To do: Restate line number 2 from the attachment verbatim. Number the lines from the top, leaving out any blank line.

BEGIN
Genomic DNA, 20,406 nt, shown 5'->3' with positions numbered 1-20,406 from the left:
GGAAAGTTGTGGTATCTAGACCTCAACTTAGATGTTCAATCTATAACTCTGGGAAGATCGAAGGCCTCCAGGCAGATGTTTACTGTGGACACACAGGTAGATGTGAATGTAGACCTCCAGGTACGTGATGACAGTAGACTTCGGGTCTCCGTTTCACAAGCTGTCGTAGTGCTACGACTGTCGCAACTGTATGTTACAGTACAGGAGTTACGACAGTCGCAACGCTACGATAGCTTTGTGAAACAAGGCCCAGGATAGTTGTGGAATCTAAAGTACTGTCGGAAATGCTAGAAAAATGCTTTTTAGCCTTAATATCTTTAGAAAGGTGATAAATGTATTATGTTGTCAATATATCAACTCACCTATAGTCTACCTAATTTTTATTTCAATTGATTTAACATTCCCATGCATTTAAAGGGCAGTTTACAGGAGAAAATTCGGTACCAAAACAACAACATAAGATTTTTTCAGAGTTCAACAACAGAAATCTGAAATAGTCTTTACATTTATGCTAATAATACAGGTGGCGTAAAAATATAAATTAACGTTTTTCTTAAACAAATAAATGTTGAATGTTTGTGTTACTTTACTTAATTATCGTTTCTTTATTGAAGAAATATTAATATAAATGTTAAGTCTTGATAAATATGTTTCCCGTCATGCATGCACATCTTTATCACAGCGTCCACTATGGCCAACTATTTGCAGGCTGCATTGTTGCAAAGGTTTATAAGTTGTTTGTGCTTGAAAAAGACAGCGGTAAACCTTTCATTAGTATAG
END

GGAAAGTTGTGGTATCTAGACCTCAACTTAGATGTTCAATCTATAACTCTGGGAAGATCGAAGGCCTCCAGGCAGATGTTTACTGTGGACACACAGGTAGATGTGAATGTAGACCTCCAGGTACGTGATGACAGTAGACTTCGGGTCTCCGTTTCACAAGCTGTCGTAGTGCTACGACTGTCGCAACTGTATGTTACAGTACAGGAGTTACGACAGTCGCAACGCTACGATAGCTTTGTGAAACAAGGCCCAGGATAGTTGTGGAATCTAAAGTACTGTCGGAAATGCTAGAAAAATGCTTTTTAGCCTTAATATCTTTAGAAAGGTGATAAATGTATTATGTTGTCAATATATCAACTCACCTATAGTCTACCTAATTTTTATTTCAATTGATTTAACATTCCCATGCATTTAAAGGGCAGTTTACAGGAGAAAATTCGGTACCAAAACAACAACATAAGATTTTTTCAGAGTTCAACAACAGAAATCTGAAATAGTCTTTACATTTATGCTAATAATACAGGTGGCGTAAAAATATAAATTAACGTTTTTCTTAAACAAATAAATGTTGAATGTTTGTGTTACTTTACTTAATTATCGTTTCTTTATTGAAGAAATATTAATATAAATGTTAAGTCTTGATAAATATGTTTCCCGTCATGCATGCACATCTTTATCACAGCGTCCACTATGGCCAACTATTTGCAGGCTGCATTGTTGCAAAGGTTTATAAGTTGTTTGTGCTTGAAAAAGACAGCGGTAAACCTTTCATTAGTATAG